• Symptomatic treatment of regurgitation caused by esophagitis includes feeding bland food, and administering a coating agent (sucralfate) and an acid blocker (omeprazole or other).  Consult a veterinary health care professional if the regurgitation continues for more than a couple of days.

How do I know that my dog is in pain following surgery?

  • Signs of pain include
    • crying
    • biting if you get near the surgical site
    • grimacing (lips are pulled back and the the dog looks anxious)
    • tragic facial expression
    • panting
    • restlessness and unable to sleep; pacing
    • if abdominal surgery was done the pet will not lie down on the incision, or will continually sit up in spite of appearing very tired
    • the worst pain will be for the first 2 to 3 days after surgery

What can I do to control my dog's pain?

  • Narcotic medications that control pain: tramadol, butorphanol, Duragesic (fentanyl patch)
  • Anti-inflammatories used to control pain: Deramaxx, Rimadyl, Previcox, or Etogesic
  • If an orthopedic surgery has been done cold packing the surgical site may be helpful
    • A cold pack may be a pack of frozen peas, crushed ice in a Ziploc bag, or a cold gel pack; place a thin barrier between the skin and the cold pack.  An alternative to a cold pack is to freeze water in a styrofoam cup; after frozen cut the bottom of the styrofoam cup out. Cool the surgical site around the incision by rubbing the exposed ice directly on the skin in a circular pattern.  Cooling the surgical site helps to numb the area.

How do I know that my cat is in pain following surgery?

  • Pain is more difficult to assess in cats versus dogs, as signs can be more subtle and they usually do not vocalize when in pain
  • Signs of pain in a cat include the following:
    • biting if you get near the surgical site
    • growling or deep cry
    • not wanting to eat
    • hiding and not wanting to be near owner (remember that this could also be caused by the cat just being upset about leaving home and coming back)

What can be done for pain at home for my cat?

  • Pain medication such as buprenorphine or a Duragesic (fentanyl) patch
  • Tylenol will kill a cat as they lack abundant glutathione enzyme in the liver
  • Anti-inflammatories can be used, but the dose is much less than dogs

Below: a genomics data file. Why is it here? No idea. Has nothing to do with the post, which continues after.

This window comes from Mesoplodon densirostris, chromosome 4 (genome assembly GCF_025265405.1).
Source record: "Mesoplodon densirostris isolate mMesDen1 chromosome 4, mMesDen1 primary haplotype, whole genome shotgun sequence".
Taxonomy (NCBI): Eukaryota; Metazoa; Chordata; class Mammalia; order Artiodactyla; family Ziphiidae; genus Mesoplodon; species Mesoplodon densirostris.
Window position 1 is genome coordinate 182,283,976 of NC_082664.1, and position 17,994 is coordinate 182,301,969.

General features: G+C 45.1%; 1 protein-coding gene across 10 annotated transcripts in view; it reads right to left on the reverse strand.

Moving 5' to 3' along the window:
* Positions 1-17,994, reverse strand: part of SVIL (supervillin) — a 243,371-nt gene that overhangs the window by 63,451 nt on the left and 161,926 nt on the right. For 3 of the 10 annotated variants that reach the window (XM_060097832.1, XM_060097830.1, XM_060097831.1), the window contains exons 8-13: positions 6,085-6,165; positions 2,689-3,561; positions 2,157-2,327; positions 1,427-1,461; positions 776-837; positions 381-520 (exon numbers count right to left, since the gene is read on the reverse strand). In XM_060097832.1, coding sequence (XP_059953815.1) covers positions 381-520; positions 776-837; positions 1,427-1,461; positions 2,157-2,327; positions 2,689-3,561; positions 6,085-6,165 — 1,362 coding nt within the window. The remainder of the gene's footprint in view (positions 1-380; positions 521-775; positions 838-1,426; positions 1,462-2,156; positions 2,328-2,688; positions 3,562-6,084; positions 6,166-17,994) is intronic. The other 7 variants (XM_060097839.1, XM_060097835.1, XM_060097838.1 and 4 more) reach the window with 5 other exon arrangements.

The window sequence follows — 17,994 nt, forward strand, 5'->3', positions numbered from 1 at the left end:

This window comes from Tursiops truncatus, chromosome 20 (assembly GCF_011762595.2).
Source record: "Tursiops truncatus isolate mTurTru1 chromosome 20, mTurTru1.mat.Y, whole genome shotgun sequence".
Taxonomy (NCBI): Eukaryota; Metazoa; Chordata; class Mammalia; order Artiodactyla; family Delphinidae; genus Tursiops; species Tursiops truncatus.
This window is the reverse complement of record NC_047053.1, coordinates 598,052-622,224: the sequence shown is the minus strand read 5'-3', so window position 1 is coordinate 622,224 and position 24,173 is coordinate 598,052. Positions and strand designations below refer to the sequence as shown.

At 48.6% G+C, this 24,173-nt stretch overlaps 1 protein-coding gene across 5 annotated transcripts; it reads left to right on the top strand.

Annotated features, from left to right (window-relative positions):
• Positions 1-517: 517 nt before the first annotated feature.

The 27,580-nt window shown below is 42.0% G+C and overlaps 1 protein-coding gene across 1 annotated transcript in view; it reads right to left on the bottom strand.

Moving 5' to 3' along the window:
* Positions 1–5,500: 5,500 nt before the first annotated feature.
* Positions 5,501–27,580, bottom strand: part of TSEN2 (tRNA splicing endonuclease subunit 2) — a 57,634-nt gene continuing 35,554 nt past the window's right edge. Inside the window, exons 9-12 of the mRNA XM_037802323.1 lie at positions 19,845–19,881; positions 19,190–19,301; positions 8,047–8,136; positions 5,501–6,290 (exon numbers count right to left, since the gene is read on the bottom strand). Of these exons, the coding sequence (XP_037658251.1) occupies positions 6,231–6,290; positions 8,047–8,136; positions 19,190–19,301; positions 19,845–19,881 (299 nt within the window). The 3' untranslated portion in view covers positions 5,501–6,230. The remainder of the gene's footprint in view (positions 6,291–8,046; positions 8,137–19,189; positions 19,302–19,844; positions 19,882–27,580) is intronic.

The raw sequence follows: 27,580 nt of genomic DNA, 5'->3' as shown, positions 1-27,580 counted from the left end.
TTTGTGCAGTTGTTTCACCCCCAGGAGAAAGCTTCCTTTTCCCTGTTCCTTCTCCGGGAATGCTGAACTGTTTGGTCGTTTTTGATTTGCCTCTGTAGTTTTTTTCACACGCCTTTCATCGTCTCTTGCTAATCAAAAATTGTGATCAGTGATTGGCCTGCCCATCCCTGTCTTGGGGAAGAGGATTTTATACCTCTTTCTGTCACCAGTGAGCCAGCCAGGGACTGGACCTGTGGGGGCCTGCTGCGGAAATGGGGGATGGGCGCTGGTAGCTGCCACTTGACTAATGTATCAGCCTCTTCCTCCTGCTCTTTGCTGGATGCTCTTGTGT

Is it okay for my pet to lick the incision?

  • If a dog licks the incision, the healing process may be delayed.
  • Licking can remove stitches and cause the incision to open
  • Licking can become a severe habit that is difficult to break
  • Licking can cause infection as the mouth has many bacteria
  • Dogs will frequently lick the incision when the owner is not watching such as at night time; if the skin looks red or excoriated the most common cause is from licking.
  • To stop your pet from licking the following can be tried:
    • Elizabethan collar can be placed on the neck; this will not help stop your pet from scratching at the region
    • Cervical collar (bite not collar) is a less awkward device and can be effective at stopping a pet from licking the surgical site
    • A tee shirt can be used to cover an incision on the chest or front part of the abdomen; gather the waist of the shirt up over the dog's back and wrap an elastic band around this part of the shirt.
    • A bandage or sock can be used to cover an incision on a limb; fasten the top of the sock to the dog's limb with tape.
    • Bitter apple can be applied around the incision; many dogs will continue to lick  after application of this topical
    • Bitter Apple and Liquid HeetTM (obtain this from a drugstore...it is used for sore muscles) mixed in a 2:1 ratio can be applied around the skin incision
    • Antipsychotic medication in some cases is needed

Board-certification by the American College of Veterinary Surgeons

What does it mean?

  • Four years of advanced training in surgery beyond the Doctor of Veterinary Medicine Degree

  • Experience in the development of new surgical treatments

  • Rigorous examination by the American College of Veterinary Surgeons to ensure competency in advanced surgical techniques

  • Assurance that a veterinarian is a surgical specialist